Is good communication the key to a successful field research?

Advancing participatory communication

Enabling community dialogue

Promoting gender equality

Raising farmer’s voice

Although this seems obvious, one must carefully anticipate and avoid improvising in a field mission. Sharing his experience, Obidimma Ezezika, CEO of the African Centre for Innovation and Leadership Development and adjunct Lecturer at the Dalla Lana School of Public Health, University of Toronto, offers tips and a simple method to learn to communicate in research mission in an article published on

If there is no perfect recipe, trusting your instinct is often the worst solution. Good communication is, above all else, a human interaction that should be carefully prepared. Ezezika shares a method based on its long experience and his vision of communication based on the creation of a true relationship with the participants. The simple and effective method, illustrated by numerous examples, is divided into seven chronological stages whose simplicity only underlines the human investment demanded by any research field.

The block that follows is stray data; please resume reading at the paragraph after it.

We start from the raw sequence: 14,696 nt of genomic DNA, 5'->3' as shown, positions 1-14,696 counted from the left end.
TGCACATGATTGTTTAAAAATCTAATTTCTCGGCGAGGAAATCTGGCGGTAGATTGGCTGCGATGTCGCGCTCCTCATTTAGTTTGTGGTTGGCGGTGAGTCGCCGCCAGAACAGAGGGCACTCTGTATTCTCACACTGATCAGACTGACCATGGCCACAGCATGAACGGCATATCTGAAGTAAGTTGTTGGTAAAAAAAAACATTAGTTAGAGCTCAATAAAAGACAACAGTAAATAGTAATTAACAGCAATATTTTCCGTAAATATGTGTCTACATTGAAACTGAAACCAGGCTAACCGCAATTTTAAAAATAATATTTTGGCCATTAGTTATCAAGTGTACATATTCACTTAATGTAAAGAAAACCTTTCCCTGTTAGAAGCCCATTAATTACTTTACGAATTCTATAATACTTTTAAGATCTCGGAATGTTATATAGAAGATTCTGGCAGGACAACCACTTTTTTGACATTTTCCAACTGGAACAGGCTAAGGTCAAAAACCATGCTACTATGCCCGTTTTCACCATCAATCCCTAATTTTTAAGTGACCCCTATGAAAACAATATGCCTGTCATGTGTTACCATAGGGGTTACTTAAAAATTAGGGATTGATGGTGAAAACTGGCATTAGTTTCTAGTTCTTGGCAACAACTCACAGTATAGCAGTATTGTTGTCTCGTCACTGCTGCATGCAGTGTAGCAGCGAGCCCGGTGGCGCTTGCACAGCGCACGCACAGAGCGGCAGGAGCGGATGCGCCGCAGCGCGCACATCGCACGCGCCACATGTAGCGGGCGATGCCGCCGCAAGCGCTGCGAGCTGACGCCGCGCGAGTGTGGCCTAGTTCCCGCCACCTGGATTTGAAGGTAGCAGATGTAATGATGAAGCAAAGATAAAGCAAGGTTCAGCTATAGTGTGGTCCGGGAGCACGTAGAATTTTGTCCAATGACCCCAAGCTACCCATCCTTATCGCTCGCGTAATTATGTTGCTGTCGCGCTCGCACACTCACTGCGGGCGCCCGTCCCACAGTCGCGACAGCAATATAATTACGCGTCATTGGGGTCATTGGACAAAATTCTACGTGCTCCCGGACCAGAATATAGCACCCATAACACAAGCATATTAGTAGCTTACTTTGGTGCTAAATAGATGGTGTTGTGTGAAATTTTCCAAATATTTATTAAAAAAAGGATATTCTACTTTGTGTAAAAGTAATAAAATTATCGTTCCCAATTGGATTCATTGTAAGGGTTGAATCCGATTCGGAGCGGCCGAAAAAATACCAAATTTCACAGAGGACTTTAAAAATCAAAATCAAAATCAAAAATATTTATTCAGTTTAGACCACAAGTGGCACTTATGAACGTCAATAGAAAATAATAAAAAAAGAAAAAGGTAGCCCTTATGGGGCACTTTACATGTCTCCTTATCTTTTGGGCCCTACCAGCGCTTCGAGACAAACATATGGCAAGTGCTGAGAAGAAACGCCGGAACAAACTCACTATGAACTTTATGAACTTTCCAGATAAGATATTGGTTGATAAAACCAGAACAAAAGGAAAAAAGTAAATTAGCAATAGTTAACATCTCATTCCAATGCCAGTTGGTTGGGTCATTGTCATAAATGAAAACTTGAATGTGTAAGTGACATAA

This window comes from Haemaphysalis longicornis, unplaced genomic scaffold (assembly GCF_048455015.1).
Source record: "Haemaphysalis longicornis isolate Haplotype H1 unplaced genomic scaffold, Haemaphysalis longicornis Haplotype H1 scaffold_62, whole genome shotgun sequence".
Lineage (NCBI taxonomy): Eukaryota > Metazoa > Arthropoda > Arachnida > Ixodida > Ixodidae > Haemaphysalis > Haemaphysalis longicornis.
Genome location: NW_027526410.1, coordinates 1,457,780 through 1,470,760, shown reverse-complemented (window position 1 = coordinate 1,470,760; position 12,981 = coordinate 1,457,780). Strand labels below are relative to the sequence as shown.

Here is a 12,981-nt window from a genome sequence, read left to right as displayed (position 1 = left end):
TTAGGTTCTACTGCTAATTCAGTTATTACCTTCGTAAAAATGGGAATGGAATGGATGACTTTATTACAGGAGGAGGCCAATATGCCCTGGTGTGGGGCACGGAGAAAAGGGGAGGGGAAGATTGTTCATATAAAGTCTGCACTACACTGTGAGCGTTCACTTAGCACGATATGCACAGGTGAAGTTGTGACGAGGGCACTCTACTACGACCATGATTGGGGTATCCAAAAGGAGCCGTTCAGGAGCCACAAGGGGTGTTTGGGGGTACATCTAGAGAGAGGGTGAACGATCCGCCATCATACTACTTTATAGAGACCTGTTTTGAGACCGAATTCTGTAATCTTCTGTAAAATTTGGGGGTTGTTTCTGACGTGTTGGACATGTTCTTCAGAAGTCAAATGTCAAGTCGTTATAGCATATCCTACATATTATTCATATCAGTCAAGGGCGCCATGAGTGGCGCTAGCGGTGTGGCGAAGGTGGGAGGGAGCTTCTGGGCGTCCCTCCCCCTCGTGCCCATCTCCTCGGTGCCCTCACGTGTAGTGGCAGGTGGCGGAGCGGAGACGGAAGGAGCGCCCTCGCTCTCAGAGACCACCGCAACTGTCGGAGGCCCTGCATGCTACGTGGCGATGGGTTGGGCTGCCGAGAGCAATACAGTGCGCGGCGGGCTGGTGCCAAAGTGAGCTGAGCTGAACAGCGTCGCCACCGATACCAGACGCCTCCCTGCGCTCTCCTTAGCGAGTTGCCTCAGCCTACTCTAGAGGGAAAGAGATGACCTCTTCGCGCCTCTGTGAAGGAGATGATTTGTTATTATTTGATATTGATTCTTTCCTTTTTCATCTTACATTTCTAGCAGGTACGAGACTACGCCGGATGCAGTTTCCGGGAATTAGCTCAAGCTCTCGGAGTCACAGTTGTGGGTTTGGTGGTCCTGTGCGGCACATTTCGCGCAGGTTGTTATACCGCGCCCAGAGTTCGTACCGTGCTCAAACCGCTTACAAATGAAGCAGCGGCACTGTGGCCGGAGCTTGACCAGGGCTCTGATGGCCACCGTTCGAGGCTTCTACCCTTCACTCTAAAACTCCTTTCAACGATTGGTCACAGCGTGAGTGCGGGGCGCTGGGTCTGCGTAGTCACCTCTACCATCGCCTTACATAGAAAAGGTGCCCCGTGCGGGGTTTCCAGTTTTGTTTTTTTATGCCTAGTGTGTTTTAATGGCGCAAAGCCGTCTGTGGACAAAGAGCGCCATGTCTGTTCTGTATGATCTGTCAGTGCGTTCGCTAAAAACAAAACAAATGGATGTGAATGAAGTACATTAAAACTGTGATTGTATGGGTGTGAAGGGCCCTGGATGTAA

• Focus on trust
  • Build a relationship early on
  • Listen and learn
  • Get to know your participants
  • Use the right communication methods
  • Get informed consent
  • Communication should not end with the research

“Building trust is fundamental — its presence or absence will determine the effectiveness and sustainability of your research project.” As Mr Ezezika states, good communication is always two-way and trust is gained if the exchange is made on an equal basis. It should always be kept in mind that research is a bilateral sharing time with participants. The researcher have has as much to gain and learn as the participant.

For more information, please read the full article on the website of (English only)

(Image courtesy of Paul Courtright, 2007)